Instead of lacing up his cleats, Carpenter was lacing up his skates and sharpening the blades. He was on the ice with the St. Louis Blues for the team's practice Thursday morning at St. Louis Mills, putting his 6-foot-6, 230-pound frame through some light drills.
The 36-year-old Carpenter, who won Games 1 and 7 to help the Cardinals down the Texas Rangers in seven games in the World Series, was having a blast. He was taking shots, parking himself in the slot area and making saucer passes to Blues players, who were loving every moment spending time with one of the other pro athletes in town.
"It's awesome," said Carpenter. "For these guys to even give up some of their time to allow me to come in here, I know what it's like ... I just wanted to get out of everybody's way, just watch really, and then they invited me to come out here and skate a little bit.
"It was a lot of fun. I was just hoping not to embarrass myself. But they were all great."
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When he was 16, Carpenter was an all-state defenseman for Trinity High School in Manchester, N.H. He was an all-stater his last three seasons in high school, and scouts from the Chicago Blackhawks and Boston Bruins were checking to see if he had an interest in pursuing hockey on a full-time basis.
Carpenter chose baseball instead.
"It was always a dream to do that (play hockey), but I think I chose the right route," said Carpenter, who was drafted by the Toronto Blue Jays with the No. 15 pick in 1993. "Hockey made you much tougher, I know that. Growing up playing hockey made me much tougher than baseball would have. It's a tougher sport, funner sport. I enjoy it a lot."
The Blues, who have been going through a tough stretch with a 5-6 mark, enjoyed having the World Series pitcher skate with them.
"It's good when you've got stuff like that," defenseman Carlo Colaiacovo said. "The Cardinals and us have had a really good relationship with each other. We've had batting practice with them, we've shared some time at the ballpark.
"I think it's awesome to respond in this sort of matter when a guy like that comes on the ice and have some fun with us. He looks great. He can shoot the puck, he can skate. I asked him if he plays in any men's leagues and he goes, 'No, but when I'm done (playing baseball), I'm going to be playing.'"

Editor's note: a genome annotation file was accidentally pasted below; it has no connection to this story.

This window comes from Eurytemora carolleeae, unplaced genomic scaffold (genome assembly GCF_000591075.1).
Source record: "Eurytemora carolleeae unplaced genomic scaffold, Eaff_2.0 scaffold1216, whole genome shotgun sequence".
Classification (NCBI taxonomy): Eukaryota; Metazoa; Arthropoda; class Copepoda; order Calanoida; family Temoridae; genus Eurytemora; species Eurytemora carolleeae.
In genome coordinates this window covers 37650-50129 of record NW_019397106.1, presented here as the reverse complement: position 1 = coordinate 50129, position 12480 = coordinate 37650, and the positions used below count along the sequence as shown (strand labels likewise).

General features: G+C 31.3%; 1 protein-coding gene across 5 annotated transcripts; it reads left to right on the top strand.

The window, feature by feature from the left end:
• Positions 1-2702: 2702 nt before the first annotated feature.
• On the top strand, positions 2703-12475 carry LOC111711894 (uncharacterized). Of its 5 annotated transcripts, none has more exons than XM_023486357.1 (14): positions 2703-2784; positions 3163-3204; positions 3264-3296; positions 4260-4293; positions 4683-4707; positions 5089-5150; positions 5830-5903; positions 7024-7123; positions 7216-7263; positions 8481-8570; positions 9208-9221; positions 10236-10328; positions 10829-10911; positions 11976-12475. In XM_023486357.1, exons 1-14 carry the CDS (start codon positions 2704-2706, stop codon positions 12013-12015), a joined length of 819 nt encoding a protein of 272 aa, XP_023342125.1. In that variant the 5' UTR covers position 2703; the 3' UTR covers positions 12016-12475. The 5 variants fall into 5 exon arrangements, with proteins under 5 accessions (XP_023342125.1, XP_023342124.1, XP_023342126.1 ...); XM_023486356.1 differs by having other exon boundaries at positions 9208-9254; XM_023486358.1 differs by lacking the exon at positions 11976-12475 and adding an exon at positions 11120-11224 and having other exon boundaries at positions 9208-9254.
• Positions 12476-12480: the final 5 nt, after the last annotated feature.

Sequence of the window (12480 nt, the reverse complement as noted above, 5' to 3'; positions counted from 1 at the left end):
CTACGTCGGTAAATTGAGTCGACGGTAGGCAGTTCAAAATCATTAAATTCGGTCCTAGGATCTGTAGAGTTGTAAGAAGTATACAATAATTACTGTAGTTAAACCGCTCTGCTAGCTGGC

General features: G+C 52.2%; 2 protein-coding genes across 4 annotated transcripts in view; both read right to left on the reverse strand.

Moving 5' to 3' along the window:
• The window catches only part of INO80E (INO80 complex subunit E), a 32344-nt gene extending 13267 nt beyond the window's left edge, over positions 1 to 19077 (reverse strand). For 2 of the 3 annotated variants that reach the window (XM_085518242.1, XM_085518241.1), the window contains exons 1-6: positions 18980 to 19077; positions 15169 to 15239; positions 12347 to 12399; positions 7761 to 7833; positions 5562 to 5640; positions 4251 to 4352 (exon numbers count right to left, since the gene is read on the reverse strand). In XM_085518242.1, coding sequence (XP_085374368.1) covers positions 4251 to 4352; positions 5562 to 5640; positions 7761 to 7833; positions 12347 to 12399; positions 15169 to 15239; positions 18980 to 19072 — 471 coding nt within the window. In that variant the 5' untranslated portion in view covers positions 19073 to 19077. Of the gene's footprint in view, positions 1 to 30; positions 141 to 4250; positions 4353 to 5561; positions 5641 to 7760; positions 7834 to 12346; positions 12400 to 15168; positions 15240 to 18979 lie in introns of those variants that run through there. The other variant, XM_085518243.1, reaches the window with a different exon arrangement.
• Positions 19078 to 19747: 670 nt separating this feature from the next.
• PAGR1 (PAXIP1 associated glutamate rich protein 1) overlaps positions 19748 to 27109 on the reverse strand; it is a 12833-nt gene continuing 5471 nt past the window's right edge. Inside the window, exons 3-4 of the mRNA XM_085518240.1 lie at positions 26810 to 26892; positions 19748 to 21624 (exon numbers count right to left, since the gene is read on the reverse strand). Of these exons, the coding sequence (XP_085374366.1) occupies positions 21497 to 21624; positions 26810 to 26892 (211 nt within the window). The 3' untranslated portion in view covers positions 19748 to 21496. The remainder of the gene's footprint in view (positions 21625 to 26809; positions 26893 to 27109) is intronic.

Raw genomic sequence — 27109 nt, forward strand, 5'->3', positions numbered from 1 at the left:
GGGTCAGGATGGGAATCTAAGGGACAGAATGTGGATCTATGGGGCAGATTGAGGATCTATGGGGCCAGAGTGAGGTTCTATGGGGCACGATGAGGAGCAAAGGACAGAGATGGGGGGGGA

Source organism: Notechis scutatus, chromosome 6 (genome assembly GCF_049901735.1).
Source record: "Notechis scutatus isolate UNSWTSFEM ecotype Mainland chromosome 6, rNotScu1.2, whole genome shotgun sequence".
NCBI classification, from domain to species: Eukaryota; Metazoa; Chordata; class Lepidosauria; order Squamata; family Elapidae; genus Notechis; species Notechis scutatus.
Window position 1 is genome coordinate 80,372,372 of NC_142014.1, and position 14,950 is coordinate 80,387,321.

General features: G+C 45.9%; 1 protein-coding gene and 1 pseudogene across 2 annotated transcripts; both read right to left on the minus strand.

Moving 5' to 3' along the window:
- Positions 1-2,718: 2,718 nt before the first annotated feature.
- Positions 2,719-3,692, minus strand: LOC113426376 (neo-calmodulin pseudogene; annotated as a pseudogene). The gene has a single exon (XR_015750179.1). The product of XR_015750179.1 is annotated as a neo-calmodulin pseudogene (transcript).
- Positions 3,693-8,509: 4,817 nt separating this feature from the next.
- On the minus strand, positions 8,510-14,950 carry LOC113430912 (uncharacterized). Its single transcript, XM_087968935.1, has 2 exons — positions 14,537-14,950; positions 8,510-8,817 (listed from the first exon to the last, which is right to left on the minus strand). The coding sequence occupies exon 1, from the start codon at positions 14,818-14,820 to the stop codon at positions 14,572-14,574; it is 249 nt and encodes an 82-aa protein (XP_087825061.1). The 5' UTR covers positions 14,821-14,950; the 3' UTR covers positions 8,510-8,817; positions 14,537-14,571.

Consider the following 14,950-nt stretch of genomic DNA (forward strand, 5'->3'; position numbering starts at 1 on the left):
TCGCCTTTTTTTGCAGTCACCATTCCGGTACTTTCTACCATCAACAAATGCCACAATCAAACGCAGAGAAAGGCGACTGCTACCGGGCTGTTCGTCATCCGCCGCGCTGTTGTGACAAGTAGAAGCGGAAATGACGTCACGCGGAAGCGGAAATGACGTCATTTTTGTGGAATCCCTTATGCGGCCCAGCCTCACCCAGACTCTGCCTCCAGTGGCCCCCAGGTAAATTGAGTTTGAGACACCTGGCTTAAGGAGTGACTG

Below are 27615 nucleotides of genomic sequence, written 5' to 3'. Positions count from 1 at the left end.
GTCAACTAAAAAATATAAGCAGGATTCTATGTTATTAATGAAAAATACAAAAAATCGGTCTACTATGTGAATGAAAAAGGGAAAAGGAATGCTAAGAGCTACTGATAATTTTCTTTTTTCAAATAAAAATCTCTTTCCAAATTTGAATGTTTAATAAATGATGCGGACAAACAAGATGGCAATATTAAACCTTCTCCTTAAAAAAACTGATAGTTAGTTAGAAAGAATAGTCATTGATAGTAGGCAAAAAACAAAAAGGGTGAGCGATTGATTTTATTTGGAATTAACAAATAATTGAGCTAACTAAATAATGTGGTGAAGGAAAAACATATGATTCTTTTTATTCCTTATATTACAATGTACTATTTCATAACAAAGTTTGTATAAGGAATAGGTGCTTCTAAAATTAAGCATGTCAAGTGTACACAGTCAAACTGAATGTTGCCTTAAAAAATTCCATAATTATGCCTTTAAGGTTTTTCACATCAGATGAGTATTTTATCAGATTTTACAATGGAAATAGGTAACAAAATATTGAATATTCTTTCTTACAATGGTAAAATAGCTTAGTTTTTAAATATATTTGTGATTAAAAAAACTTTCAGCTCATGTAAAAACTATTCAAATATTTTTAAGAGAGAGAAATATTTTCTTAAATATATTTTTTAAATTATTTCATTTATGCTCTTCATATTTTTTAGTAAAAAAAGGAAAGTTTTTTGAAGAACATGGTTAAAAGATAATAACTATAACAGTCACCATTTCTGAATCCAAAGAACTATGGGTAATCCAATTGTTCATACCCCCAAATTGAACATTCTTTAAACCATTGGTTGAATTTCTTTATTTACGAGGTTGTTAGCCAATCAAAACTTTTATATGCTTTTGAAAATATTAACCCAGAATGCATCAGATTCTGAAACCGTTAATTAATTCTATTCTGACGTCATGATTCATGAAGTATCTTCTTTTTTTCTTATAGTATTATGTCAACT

The players were asked jokingly if any of them feel threatened that Carpenter would steal some of their ice time.
"We were joking about it that maybe we could use him on the power play to help us out," defenseman Alex Pietrangelo said. "He seems like a pretty good player out there. He's probably better at hockey than we are at baseball. It's good to see him. I think we all know he's a pretty good athlete."
A handful of Blues players were on hand during the summer to take batting practice with the Cardinals.
"I don't think we'd be standing at the plate hitting any of his pitches," defenseman Kevin Shattenkirk said of Carpenter. "I think he's got us beat in that category. ... I'm not a power hitter, I'll tell you that much. You won't see me hitting any shots out of the park."
Added Colaiacovo, "Some of us were swinging through fastballs like whiffle balls."
With the Blues' special teams (No. 30 on the power play and No. 29 in penalty killing) in need of a boost, coach Davis Payne was open to suggestions.
"I'm not sure whether he's a D-man or power forward or what he wants to be," Payne said of Carpenter. "I didn't know he was capable of putting skates on.
"It's good to see the guy out there. Any time you can get around a winner, it's good for your guys."
Carpenter, who is an avid hockey fan, has season tickets for Blues games. He will be on hand, along with La Russa and hometown hero David Freese to participate in a pre-game ceremony Friday where La Russa will drop the ceremonial first puck prior to the Blues hosting the Vancouver Canucks.
But for one day at least, Carpenter was able to live out a dream of skating again. It won't be the last time, either after scoring a couple goals, "I had a couple, but it's 3 on 1," Carpenter joked.
"You don't realize how fast (hockey players) are until you get close up," Carpenter said. "You can sit in the stands or watch on TV all day long. But these guys can fly.
"Best part is I enjoy skating, it's a lot of fun. The toughest part is trying to do anything to not embarrass myself so I don't look like a fool."